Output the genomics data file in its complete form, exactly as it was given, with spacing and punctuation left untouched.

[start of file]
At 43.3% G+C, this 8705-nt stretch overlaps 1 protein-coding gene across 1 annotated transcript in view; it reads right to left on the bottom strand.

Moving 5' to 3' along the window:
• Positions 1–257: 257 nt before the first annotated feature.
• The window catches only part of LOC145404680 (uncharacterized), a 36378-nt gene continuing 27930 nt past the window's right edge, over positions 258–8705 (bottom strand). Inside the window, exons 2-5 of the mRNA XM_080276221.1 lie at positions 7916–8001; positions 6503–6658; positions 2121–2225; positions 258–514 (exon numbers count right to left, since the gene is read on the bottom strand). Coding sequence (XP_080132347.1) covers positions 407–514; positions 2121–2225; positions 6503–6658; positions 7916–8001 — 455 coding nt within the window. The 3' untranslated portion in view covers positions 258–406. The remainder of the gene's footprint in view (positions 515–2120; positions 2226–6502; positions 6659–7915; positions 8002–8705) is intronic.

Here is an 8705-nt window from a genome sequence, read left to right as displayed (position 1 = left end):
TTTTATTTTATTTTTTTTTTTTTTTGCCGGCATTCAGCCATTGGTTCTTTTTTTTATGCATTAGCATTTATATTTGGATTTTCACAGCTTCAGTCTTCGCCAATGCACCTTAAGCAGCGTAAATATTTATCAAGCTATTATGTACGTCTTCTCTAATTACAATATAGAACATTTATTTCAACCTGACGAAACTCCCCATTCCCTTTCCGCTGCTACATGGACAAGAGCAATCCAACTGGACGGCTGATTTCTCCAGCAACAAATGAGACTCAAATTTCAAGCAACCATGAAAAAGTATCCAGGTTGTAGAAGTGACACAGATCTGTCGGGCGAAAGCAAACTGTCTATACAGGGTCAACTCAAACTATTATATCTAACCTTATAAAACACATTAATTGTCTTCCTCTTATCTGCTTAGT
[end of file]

At 43.3% G+C, this 8705-nt stretch overlaps 1 protein-coding gene across 1 annotated transcript in view; it reads right to left on the bottom strand.

Moving 5' to 3' along the window:
• Positions 1–257: 257 nt before the first annotated feature.
• The window catches only part of LOC145404680 (uncharacterized), a 36378-nt gene continuing 27930 nt past the window's right edge, over positions 258–8705 (bottom strand). Inside the window, exons 2-5 of the mRNA XM_080276221.1 lie at positions 7916–8001; positions 6503–6658; positions 2121–2225; positions 258–514 (exon numbers count right to left, since the gene is read on the bottom strand). Coding sequence (XP_080132347.1) covers positions 407–514; positions 2121–2225; positions 6503–6658; positions 7916–8001 — 455 coding nt within the window. The 3' untranslated portion in view covers positions 258–406. The remainder of the gene's footprint in view (positions 515–2120; positions 2226–6502; positions 6659–7915; positions 8002–8705) is intronic.

Here is an 8705-nt window from a genome sequence, read left to right as displayed (position 1 = left end):
TTTTATTTTATTTTTTTTTTTTTTTGCCGGCATTCAGCCATTGGTTCTTTTTTTTATGCATTAGCATTTATATTTGGATTTTCACAGCTTCAGTCTTCGCCAATGCACCTTAAGCAGCGTAAATATTTATCAAGCTATTATGTACGTCTTCTCTAATTACAATATAGAACATTTATTTCAACCTGACGAAACTCCCCATTCCCTTTCCGCTGCTACATGGACAAGAGCAATCCAACTGGACGGCTGATTTCTCCAGCAACAAATGAGACTCAAATTTCAAGCAACCATGAAAAAGTATCCAGGTTGTAGAAGTGACACAGATCTGTCGGGCGAAAGCAAACTGTCTATACAGGGTCAACTCAAACTATTATATCTAACCTTATAAAACACATTAATTGTCTTCCTCTTATCTGCTTAGT